This is according to the latest research conducted by The Resilience Institute in partnership with Springfox, which analysed 23,990 employees from around the globe between 2018 and 2021. These employees completed a Resilience Diagnostic Assessment to determine their level of resilience and identify their strengths and weaknesses in the areas of personal and professional wellbeing.
Sleep is found to be a defining factor of, and contributor to, high overall resilience. Eight in 10 (86%) of the most resilient employees have mastered sleep quality, compared to just 7% of lowest performing employees. Professionals who receive formal resilience training experience a 25% improvement in sleep, including a 27% reduction in insomnia.
This is followed by fulfilment, which refers to a sense of personal and professional purpose and being aligned with this purpose in one’s role. About 94% of those with high resilience scores were found to have a strong sense of fulfilment, compared to just 18% of those with low overall resilience scores. Formal resilience training is proven to increase fulfilment by up to 25%.
Third is bounce, which refers to a foundation of resilience that allows employees to recover quickly after dealing with change and disruption, and is linked to tactical calm, contemplation, and relaxation. Highly resilient individuals have a great capacity for bounce (91%), while only 23% of those with low resilience have mastered the ability to bounce forward after adversity.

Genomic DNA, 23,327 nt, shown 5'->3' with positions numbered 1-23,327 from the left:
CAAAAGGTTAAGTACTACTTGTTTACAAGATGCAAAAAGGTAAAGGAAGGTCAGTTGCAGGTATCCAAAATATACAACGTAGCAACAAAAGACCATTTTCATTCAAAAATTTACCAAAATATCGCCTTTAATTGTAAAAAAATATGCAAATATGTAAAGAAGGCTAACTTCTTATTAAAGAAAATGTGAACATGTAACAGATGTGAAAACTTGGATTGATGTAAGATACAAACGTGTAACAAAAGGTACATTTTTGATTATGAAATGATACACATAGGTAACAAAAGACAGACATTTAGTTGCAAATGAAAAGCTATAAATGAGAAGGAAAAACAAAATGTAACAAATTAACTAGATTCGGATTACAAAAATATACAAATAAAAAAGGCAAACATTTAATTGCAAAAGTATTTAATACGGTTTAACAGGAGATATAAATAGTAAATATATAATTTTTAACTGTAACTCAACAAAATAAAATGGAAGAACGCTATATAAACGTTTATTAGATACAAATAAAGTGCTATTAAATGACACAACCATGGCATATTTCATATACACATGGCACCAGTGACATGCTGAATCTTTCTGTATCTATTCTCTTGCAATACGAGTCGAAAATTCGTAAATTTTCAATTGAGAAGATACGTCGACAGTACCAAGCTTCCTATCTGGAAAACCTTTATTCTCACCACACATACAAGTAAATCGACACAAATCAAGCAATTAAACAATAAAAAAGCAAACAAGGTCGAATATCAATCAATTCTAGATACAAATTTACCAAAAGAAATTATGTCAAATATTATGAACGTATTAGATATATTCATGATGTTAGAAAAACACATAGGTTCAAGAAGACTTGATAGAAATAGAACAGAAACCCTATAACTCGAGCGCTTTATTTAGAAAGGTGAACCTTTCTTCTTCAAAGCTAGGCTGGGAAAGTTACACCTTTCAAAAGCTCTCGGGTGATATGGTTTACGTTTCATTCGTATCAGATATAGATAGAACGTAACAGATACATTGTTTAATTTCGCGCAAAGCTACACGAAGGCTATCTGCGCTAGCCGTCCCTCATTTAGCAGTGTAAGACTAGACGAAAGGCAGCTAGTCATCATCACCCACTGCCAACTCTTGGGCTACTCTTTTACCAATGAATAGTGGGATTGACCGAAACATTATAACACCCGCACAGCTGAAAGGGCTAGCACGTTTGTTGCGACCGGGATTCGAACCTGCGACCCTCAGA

Another factor is relaxation, which activates the parasympathetic nervous system, allowing for calm, connection, and focus. A large majority (83%) of those with high resilience have effective relaxation practices, compared to only 17% of those with low resilience. Stress mastery is the area of greatest gain for participants in resilience training programmes, with increases of 51% in contemplation for males and 43% for females.
The last factor is focus, which is one of the top three characteristics of resilience and is key to high performance at work. Focus refers to the capacity to be present and pay attention to what matters and can be developed over time. While 29% of those with low resilience are strong in focus, a significant 95% of highly resilient individuals demonstrate strong focus.
This article was first published on HRM Asia.